Make in the same way as for any other roast meat, and make a tea-cup full of thick melted butter, or melt the butter in the gravy. The same gravy for target or loin of lamb.
You have no occasion to buy meat for these sauces, as their flavour is but small. The liquor that has boiled fowls, veal, or rabbit, or a little broth that you may have by you, or the feet and necks of chickens, or raw or dressed veal, will do very well. Stew with a little water any of these, add to it an onion sliced, a bit of lemon peel, a little pounded mace or nutmeg, some white peppercorns, and a bunch of sweet herbs, until the flavour is good; then strain it, and add a little good cream, a piece of butter, and a little flour; salt to your taste. A squeeze of lemon may be added after the sauce is taken from the fire, shaking it well. Yolk of egg is frequently used in fricassee, but if you have cream it is better, as the egg is apt to curdle.
Boil two eggs hard, rub them down in a mortar with an anchovy, two dessert spoonfuls of oil, three of vinegar, an eschalot, cayenne (sometimes,) and a tea-spoonful of mustard. All should be pounded before the oil is added; then strain it; eschalot vinegar instead of eschalots eats well; if so, omit one spoonful of the common vinegar: salt to your taste.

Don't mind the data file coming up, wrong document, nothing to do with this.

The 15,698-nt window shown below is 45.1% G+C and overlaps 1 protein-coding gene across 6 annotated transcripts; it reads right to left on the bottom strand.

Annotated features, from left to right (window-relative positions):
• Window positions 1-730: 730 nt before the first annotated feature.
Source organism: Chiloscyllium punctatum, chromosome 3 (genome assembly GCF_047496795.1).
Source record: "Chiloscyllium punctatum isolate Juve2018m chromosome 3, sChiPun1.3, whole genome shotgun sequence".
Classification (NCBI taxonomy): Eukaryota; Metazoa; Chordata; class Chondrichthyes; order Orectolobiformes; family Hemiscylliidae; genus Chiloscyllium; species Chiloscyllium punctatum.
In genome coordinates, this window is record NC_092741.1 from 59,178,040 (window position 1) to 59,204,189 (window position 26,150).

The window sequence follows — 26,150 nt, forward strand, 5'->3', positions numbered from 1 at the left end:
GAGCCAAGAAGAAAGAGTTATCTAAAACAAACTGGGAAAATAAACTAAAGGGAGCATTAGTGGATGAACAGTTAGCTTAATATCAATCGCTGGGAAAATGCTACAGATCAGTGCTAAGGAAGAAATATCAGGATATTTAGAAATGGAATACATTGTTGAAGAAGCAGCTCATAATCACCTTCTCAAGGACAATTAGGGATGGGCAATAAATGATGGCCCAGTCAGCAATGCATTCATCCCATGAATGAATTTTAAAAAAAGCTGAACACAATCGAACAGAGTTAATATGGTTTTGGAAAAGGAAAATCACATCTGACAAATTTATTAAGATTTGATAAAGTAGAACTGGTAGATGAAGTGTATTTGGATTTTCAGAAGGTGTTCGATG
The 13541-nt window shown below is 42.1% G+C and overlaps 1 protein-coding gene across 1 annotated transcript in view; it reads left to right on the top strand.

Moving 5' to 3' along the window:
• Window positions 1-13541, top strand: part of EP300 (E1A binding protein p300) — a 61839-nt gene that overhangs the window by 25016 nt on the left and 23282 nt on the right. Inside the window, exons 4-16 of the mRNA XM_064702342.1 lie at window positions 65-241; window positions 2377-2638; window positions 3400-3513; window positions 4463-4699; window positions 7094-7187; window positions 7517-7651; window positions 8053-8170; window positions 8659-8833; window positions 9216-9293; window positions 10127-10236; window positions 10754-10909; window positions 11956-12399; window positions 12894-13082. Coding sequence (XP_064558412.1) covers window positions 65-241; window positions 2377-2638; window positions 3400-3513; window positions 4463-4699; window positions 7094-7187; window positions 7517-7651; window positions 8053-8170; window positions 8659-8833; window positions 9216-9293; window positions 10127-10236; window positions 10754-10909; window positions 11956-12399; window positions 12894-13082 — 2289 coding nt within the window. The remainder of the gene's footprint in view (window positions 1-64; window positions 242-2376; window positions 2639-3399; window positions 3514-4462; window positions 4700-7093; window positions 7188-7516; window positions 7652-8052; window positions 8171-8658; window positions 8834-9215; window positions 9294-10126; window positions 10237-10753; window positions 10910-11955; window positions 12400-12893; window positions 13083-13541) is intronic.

Pick, rub and wash a pint of young mushrooms, and sprinkle with salt to take off the skin. Put them into a saucepan with a little salt, a blade of mace, a little nutmeg, a pint of cream, and a piece of butter rolled in flour: boil them up and stir till done, then pour it into the dish with the chickens; garnish with lemon. If you cannot get fresh mushrooms, use pickled ones, done white, with a little mushroom powder with the cream.
Make some melted butter with a little water and a tea-spoonful of flour, and add a quarter of a pint of. cream, half an anchovy not washed, chopped fine; set it over the fire, and as it boils up, add a large spoonful of Indian soy: if that does not give it a fine colour, put a little more; add a little salt, and half a lemon; stir it well to prevent it curdling.
A glass of white wine, some scalded gooseberries, a pint of sorrel juice, some white sugar, and a bit of butter. Boil them up, and serve in a boat.
Boil the eggs hard, chop them fine, then put them into melted butter.
Take the skins off ripe onions, remove the rooty fibres and the tops, let them lie in salt and water an hour, then put them into a saucepan of boiling water, and boil them till they are tender. You should allow them plenty of water. When tender, skin them, cut them exceedingly small, or rub them through a colander; season them with pepper and salt, and mix with an equal quantity of thick melted butter. This sauce is usually eaten with shoulder or leg of mutton. If you wish it very mild, use the large silvery-onions, and boil them in several waters. Onion sauce is also eaten with rabbits, boiled ducks, tripe, and sometimes with a scrag of mutton or veal.